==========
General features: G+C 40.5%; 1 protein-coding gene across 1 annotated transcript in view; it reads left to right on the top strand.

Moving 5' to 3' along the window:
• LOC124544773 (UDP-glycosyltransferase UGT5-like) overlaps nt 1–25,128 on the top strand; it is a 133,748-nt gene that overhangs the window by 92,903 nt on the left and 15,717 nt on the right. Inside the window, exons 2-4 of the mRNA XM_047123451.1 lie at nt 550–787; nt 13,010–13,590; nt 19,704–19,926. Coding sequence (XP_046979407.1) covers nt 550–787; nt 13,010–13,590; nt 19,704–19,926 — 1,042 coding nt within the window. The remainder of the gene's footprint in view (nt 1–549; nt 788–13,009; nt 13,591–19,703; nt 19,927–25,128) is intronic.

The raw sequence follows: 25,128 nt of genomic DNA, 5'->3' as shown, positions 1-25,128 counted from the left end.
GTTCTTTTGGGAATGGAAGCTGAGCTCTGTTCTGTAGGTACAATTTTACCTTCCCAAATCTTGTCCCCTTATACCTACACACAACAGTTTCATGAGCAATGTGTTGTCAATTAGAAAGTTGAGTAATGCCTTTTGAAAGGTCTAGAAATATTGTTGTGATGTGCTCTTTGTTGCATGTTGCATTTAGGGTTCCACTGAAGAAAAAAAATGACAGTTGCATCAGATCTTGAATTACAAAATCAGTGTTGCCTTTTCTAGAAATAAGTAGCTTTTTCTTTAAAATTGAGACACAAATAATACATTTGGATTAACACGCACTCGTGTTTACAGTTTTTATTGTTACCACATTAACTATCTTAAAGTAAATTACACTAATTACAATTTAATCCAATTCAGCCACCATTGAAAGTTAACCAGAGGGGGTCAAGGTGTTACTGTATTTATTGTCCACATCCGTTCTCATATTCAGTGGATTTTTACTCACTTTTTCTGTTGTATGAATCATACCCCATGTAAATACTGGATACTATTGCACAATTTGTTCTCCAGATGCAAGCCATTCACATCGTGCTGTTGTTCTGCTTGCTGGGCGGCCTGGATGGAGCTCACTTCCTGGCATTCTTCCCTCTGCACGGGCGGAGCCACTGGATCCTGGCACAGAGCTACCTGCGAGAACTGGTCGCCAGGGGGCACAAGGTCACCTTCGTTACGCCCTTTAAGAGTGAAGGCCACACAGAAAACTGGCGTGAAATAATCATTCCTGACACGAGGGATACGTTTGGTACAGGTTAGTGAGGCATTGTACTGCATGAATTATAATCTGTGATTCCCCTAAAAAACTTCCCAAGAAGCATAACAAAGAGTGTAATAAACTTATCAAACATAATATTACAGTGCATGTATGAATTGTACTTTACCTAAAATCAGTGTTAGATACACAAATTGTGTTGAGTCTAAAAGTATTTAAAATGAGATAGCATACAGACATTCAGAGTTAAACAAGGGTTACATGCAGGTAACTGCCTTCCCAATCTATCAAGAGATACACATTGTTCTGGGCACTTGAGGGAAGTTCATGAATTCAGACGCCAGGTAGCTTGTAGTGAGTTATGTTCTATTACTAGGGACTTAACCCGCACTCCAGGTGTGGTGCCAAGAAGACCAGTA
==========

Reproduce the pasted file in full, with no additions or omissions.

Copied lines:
General features: G+C 40.5%; 1 protein-coding gene across 1 annotated transcript in view; it reads left to right on the top strand.

Moving 5' to 3' along the window:
• LOC124544773 (UDP-glycosyltransferase UGT5-like) overlaps nt 1–25,128 on the top strand; it is a 133,748-nt gene that overhangs the window by 92,903 nt on the left and 15,717 nt on the right. Inside the window, exons 2-4 of the mRNA XM_047123451.1 lie at nt 550–787; nt 13,010–13,590; nt 19,704–19,926. Coding sequence (XP_046979407.1) covers nt 550–787; nt 13,010–13,590; nt 19,704–19,926 — 1,042 coding nt within the window. The remainder of the gene's footprint in view (nt 1–549; nt 788–13,009; nt 13,591–19,703; nt 19,927–25,128) is intronic.

The raw sequence follows: 25,128 nt of genomic DNA, 5'->3' as shown, positions 1-25,128 counted from the left end.
GTTCTTTTGGGAATGGAAGCTGAGCTCTGTTCTGTAGGTACAATTTTACCTTCCCAAATCTTGTCCCCTTATACCTACACACAACAGTTTCATGAGCAATGTGTTGTCAATTAGAAAGTTGAGTAATGCCTTTTGAAAGGTCTAGAAATATTGTTGTGATGTGCTCTTTGTTGCATGTTGCATTTAGGGTTCCACTGAAGAAAAAAAATGACAGTTGCATCAGATCTTGAATTACAAAATCAGTGTTGCCTTTTCTAGAAATAAGTAGCTTTTTCTTTAAAATTGAGACACAAATAATACATTTGGATTAACACGCACTCGTGTTTACAGTTTTTATTGTTACCACATTAACTATCTTAAAGTAAATTACACTAATTACAATTTAATCCAATTCAGCCACCATTGAAAGTTAACCAGAGGGGGTCAAGGTGTTACTGTATTTATTGTCCACATCCGTTCTCATATTCAGTGGATTTTTACTCACTTTTTCTGTTGTATGAATCATACCCCATGTAAATACTGGATACTATTGCACAATTTGTTCTCCAGATGCAAGCCATTCACATCGTGCTGTTGTTCTGCTTGCTGGGCGGCCTGGATGGAGCTCACTTCCTGGCATTCTTCCCTCTGCACGGGCGGAGCCACTGGATCCTGGCACAGAGCTACCTGCGAGAACTGGTCGCCAGGGGGCACAAGGTCACCTTCGTTACGCCCTTTAAGAGTGAAGGCCACACAGAAAACTGGCGTGAAATAATCATTCCTGACACGAGGGATACGTTTGGTACAGGTTAGTGAGGCATTGTACTGCATGAATTATAATCTGTGATTCCCCTAAAAAACTTCCCAAGAAGCATAACAAAGAGTGTAATAAACTTATCAAACATAATATTACAGTGCATGTATGAATTGTACTTTACCTAAAATCAGTGTTAGATACACAAATTGTGTTGAGTCTAAAAGTATTTAAAATGAGATAGCATACAGACATTCAGAGTTAAACAAGGGTTACATGCAGGTAACTGCCTTCCCAATCTATCAAGAGATACACATTGTTCTGGGCACTTGAGGGAAGTTCATGAATTCAGACGCCAGGTAGCTTGTAGTGAGTTATGTTCTATTACTAGGGACTTAACCCGCACTCCAGGTGTGGTGCCAAGAAGACCAGTA